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A teenage man doesn't know if he is experiencing a mental spiral or a mental health condition.

Is It a Mental Spiral or a Mental Health Condition?

4 min.

Having recurrent negative thoughts, also known as a mental spiral, isn’t a mental health condition in and of itself, but it’s often linked to issues like anxiety and depression.

By: Charlie Health Editorial Team

Clinically Reviewed By: Don Gasparini Ph.D., M.A., CASAC

February 5, 2024


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Table of Contents

A mental spiral happens when thoughts take a negative turn, leading to a cycle of increasing negativity. While not a mental health condition in and of itself, this pattern is often associated with issues like anxiety and depression. For that reason, recognizing the factors that cause a mental spiral, warning signs, and using effective strategies are vital in promoting emotional well-being. Keep reading to learn about the link between mental spirals and mental health.

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What is a mental spiral?

A “mental spiral” is when a person’s thoughts or emotions become more negative and overwhelming, causing their mental well-being to worsen. This cycle of escalating negative thoughts and feelings can be linked to mental health issues like anxiety, depression, or stress. In a mental spiral, negative thoughts may intensify over time, making it challenging for people to break free from the cycle. It’s crucial for those going through a mental spiral to seek help and support to address their emotional well-being.

Factors that can cause a mental spiral

Many factors can cause a mental spiral, ranging from past traumas to ongoing stressful life events. Below, we delve into common causes of mental spirals. 

Stressful life events

When people experience significant life changes, traumas, or challenging situations, it can make them feel a lot of negative emotions and thoughts. Dealing with these situations can be hard and might lead to a downward spiral in their mental well-being.

Negative thought patterns

Continuously thinking negatively about oneself, being overly self-critical, or having distorted thinking can worsen a person’s mental state. Over time, these repeating negative thoughts can make it difficult to see things positively and break out of the cycle.

Past trauma

Difficult times can resurface past traumas, causing a person’s mental well-being to decline. The feelings from previous experiences can affect how someone sees and reacts to things now, strengthening negative thoughts and emotions.

Chronic stress

Continual stress from work, relationships, or other parts of life can slowly lead to a decline in mental well-being. Exposure to stress for a long time can wear down a person’s ability to handle things well, worsening their mental state.

How to recognize when a worry or negative thought spirals into a mental health issue

If negative thoughts stick around longer than usual after a stressful situation or start getting in the way of your daily life—like work, relationships, or self-care—it might signal a more serious mental health issue. Physical symptoms, such as changes in appetite, sleep issues, fatigue, or discomfort, could also be a sign that persistent negative thoughts are related to a mental health issue. If you find it hard to break the cycle of negative thoughts despite trying to focus on the positive, it might signal underlying mental health issues, too. Seeking support or professional help can benefit your overall well-being if you notice any of these signs.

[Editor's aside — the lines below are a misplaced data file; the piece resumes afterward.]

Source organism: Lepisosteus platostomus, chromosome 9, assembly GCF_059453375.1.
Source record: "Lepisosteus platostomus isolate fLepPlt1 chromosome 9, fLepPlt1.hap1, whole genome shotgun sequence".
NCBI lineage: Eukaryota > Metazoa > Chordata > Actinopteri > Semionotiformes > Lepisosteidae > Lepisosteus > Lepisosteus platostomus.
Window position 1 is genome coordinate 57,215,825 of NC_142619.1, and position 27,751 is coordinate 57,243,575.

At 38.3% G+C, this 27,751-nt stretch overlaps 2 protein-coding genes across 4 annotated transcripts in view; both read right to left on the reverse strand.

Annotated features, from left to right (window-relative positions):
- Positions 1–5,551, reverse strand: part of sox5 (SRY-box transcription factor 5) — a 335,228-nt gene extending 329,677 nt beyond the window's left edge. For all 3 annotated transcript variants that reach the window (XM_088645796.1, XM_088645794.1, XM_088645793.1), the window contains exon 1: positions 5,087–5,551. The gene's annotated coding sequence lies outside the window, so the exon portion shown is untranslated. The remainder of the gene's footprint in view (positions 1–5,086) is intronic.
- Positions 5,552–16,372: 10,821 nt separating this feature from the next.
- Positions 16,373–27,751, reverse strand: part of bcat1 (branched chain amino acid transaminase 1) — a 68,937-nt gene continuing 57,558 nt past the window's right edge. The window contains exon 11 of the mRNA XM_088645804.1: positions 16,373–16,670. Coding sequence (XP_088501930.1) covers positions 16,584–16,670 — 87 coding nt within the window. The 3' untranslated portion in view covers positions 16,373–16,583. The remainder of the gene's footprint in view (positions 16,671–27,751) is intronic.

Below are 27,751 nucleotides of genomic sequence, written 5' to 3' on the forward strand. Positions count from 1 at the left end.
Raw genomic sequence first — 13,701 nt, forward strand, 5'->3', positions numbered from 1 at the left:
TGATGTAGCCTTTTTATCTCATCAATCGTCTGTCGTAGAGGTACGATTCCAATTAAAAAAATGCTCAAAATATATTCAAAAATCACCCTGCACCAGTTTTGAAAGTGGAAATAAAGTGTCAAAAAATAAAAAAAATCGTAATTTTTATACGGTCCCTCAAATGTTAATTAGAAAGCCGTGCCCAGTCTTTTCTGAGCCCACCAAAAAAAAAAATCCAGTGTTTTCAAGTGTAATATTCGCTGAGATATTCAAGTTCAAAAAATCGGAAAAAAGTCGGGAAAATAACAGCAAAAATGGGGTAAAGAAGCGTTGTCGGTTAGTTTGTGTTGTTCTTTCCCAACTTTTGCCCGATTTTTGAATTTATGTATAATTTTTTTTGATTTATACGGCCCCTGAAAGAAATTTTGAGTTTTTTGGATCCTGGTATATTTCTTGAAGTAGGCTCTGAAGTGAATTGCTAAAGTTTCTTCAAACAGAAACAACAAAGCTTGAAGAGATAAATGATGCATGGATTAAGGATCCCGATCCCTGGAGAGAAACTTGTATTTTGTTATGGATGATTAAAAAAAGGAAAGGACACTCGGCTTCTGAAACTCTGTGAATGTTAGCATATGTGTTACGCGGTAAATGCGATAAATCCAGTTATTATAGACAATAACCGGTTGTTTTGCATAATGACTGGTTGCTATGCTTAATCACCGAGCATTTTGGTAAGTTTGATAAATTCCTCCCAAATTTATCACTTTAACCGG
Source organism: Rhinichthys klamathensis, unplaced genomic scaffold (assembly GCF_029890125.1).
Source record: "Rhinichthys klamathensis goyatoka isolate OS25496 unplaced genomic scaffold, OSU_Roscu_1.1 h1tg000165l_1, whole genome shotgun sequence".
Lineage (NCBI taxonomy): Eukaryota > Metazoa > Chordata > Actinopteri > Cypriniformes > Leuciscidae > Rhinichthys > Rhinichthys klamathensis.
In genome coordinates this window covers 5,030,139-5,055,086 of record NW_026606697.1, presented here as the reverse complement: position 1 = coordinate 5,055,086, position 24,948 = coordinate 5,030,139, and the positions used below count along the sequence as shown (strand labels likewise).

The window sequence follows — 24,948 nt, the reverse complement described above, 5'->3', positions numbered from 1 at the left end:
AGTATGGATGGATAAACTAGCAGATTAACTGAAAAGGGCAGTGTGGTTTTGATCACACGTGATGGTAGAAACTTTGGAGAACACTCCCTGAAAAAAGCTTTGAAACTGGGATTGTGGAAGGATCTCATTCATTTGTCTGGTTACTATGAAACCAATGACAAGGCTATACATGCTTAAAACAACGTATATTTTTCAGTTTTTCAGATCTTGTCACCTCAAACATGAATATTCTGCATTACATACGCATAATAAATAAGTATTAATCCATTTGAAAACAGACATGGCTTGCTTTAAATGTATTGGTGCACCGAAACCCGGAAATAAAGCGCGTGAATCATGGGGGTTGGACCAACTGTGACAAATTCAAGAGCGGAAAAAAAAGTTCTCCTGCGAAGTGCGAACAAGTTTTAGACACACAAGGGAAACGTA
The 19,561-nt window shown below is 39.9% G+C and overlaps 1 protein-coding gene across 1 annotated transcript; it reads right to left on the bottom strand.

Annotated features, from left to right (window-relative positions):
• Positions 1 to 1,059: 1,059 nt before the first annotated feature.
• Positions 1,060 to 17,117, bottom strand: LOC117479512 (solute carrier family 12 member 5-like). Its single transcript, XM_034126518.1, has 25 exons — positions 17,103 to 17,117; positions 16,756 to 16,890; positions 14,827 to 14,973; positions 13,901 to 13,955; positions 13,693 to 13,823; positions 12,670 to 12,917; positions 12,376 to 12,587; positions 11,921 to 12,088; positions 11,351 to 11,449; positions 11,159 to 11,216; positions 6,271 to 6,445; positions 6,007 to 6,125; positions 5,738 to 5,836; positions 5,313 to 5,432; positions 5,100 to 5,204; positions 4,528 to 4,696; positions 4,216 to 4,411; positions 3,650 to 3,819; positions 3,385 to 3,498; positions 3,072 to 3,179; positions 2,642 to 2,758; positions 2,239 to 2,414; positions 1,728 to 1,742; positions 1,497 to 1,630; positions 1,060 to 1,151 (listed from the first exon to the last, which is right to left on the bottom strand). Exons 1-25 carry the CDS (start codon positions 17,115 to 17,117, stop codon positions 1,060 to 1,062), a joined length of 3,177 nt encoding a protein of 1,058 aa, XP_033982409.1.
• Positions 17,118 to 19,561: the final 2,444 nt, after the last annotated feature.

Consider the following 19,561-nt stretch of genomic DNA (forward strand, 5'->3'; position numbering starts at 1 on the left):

How to stop a mental spiral

To stop a mental spiral, use strategies to break negative thought patterns. Here are practical steps to help you interrupt and redirect these thoughts:

1. Challenge negative thoughts

Challenge the negative thoughts that contribute to the spiral. Ask yourself if these thoughts are based on facts or assumptions, and look for evidence that contradicts the negative beliefs.

2. Practice mindfulness

Engage in mindfulness techniques to bring yourself into the present moment. Observing thoughts without judgment helps you step back from the spiral and regain control.

3. Distract yourself

Engage in activities that capture your attention and shift your focus away from negative thoughts. These activities could be a hobby, listening to music, or watching a movie.

A teenage girl distracts herself with listening to music to stop a mental spiral.

4. Connect with others

Reach out to friends, family, or a supportive community. Sharing your thoughts with someone you trust can provide a fresh perspective and emotional support.

4. Professional Support

If the mental spiral persists or significantly impacts your daily life, consider seeking help from a mental health professional. Therapy can provide guidance and tools to address underlying issues contributing to negative thought patterns.

How Charlie Health can help with mental spirals

If you or a loved one are struggling with mental spirals or persistent negative thoughts, Charlie Health is here to help. Charlie Health offers a virtual Intensive Outpatient Program (IOP) that provides more than once-weekly mental health treatment for young people dealing with complex mental health conditions. Our expert clinicians incorporate evidence-based therapies into individual counseling, family therapy, and group sessions. With treatment, managing your mental health is possible. Fill out the form below or give us a call to start healing today.

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